I wish eco-communalist murray Bookchin, who died of heart disease this summer in his 85th year, could have lived at least a few months longer to enjoy seeing some of his seeds bear fruit.
Recent happenings on the municipal level would have warmed the heart of this anarchist turned pioneer ecologist and campaigner for city-based independent politics.
If only he could have been around to see that by mid-November, 330 U.S. mayors (up from the 10 who launched it seven months earlier), had signed onto the Climate Protection Agreement pledging Kyoto-style cuts in fossil fuel pollution.
After all, it was Bookchin who foresaw the trajectory of global warming as early as the mid-1960s, and started championing the democratic and transformative role of local governments shortly thereafter, following his anarchist inclinations to build citizen power against senior governments.
Bookchin's teaching and writing career was mainly based in Vermont, but his major publisher, Black Rose Books, was in Canada, so he might also have enjoyed watching the returns in November's Ontario-wide municipal vote, an electoral breakthrough giving expression to the most challenging (and at first glance incomprehensible) theme identified in Bookchin's many books: the struggle between cities and urbanization.
Candidates working to protect farmland from sprawl and to carve out a more visionary and reasonably financed future for cities had a pretty good day of it across Ontario.
"Dialectic" was one of Bookchin's fave words, and the dialectic between his writings and the emergence of these new themes in local politics will make the city-urban conflict and widened realm of city politics two hotlinks to watch over the next decade.
True, Bookchin wasn't well known in Toronto. The author of more than 20 books, he never gained the stature he deserved as an analyst or prophet and there are a few reasons why.
First, he came across as a grump. As much as he railed against the old-time materialist religion of the Marxist left that couldn't appreciate youth counterculture or understand issues as pollution, which cut across class lines, Bookchin couldn't abandon the old Marxist-Leninist style of writing in run-on rants and venomous polemics, a turnoff even for people like me who were raised in that tradition.
Second, he suffered from the problem of being second.
No one remembers the second person to run the four-minute mile or the second crew to walk on the moon, and no one remembers the number-two thinker in the field of chemical pollution. (His book on the synthetic environment came out a few months before Rachel Carson's blockbuster, Silent Spring, which birthed the modern enviro movement.)
No one remembers the number-two thinker on liberatory technology (just behind Fritz Schumacher's Small Is Beautiful, the famous manifesto of appropriate technology). And no one remembers the number-two thinker on cities, just behind Jane Jacobs.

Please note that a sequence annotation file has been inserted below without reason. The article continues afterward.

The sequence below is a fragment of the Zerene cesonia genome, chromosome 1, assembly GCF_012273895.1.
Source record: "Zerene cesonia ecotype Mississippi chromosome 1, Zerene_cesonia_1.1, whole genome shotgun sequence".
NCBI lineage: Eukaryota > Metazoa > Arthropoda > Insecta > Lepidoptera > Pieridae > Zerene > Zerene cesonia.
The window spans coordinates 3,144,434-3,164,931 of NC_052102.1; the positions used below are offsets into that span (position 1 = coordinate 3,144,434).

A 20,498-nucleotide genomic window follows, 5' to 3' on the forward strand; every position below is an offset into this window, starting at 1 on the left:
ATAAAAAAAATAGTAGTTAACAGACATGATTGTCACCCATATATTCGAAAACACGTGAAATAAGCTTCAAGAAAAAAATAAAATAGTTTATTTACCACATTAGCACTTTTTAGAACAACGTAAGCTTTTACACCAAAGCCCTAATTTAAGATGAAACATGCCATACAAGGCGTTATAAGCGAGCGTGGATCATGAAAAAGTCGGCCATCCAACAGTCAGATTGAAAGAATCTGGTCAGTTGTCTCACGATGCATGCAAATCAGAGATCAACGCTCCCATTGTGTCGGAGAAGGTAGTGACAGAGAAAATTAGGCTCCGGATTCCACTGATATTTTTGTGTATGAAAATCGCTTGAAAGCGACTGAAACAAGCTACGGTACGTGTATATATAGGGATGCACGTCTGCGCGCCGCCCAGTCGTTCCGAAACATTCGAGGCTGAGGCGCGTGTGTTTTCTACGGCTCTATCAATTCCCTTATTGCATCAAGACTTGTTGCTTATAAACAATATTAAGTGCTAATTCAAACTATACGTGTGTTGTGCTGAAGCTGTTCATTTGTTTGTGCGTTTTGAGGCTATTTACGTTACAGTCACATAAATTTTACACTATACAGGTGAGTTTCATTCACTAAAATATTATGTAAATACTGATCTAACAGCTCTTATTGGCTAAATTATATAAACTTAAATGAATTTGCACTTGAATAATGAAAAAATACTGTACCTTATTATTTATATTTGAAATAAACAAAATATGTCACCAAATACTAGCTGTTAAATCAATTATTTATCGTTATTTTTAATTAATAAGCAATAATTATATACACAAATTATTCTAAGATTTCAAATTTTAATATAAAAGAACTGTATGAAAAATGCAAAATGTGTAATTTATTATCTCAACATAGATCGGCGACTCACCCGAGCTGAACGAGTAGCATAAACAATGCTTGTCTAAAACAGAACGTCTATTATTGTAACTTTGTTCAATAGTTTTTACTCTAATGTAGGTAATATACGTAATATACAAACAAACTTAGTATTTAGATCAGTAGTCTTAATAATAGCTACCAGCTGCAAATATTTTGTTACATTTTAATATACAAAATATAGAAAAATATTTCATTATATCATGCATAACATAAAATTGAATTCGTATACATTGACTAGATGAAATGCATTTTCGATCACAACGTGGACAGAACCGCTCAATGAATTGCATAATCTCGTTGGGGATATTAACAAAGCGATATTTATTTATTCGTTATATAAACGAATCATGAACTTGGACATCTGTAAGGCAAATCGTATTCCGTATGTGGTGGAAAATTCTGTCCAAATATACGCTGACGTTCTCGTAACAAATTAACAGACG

But to be second to giants public intellectuals all, not academics in three separate fields deserves a first of its own, and Bookchin's thinking about pitting cities against urbanization flowed from the mind of a grand theorist of the old school.
Alas, Bookchin was a raging, flaming, in-your-face revolutionary, and the case can probably be made that neither the media nor the academic establishment give much of a break to people who think Anarchy Is Beautiful, even if they call their grand theory something mild like "social ecology."
Assignment: describe Bookchin's theory of urban-city conflict in two brief paragraphs.
Bookchin's views are laid out in two books: The Limits Of The City, written in 1974, and From Urbanization To Cities: Toward A New Politics Of Citizenship, published in 1992. He sees the city as a cornerstone of civilization because it gave humans their first opportunity to break out of their limiting blood, kinship and tribal networks and develop identities and loyalties based on collaboration with fellow citizens in a place that was shared by all.
At their best he was fond of ancient Athens, European medieval burgs, Renaissance Venice, Switzerland's communes, Paris during the Revolution and New England towns cities were based on a quest for the "good life" and provided ample opportunities for face-to-face discussions leading to open and public decision-making.
The ancient Greeks, he liked to point out, coined words with "pol" in their root such as "politics" and "metropolis." Such cities practised "autarky," a Greek word that's come to mean buying or making everything locally but was originally conceived as the kissing cousin of "autonomy" or self-government, which required self-reliance within a region and lots of shopping, walking and face-to-face meetings in the agora, or public square and farmers market.
Translated for today's world, autarchy might be called community food security in a walkable neighbourhood.
At its worst Bookchin didn't like Rome or Los Angeles urbanization overwhelms both city and countryside.
An urban area isn't a place where people come to seek out the good life together in public spaces. And jobs there don't come from local farms or craft shops; they come from managing the tribute that pours in from a huge resource hinterland.
Thus, urban areas sprawl over cities and countryside alike and are threats to "the stability, fecundity and freedom that the city added to the social landscape," he writes.
The rapid rise in the number of U.S. cities pledging to take action to prevent further global warming and the big jump in quality candidates who have the opposite of parochial views on municipal challenges are both signs that local is where it's increasingly at for dynamic new politics.
Too bad Bookchin is going to miss his revolution.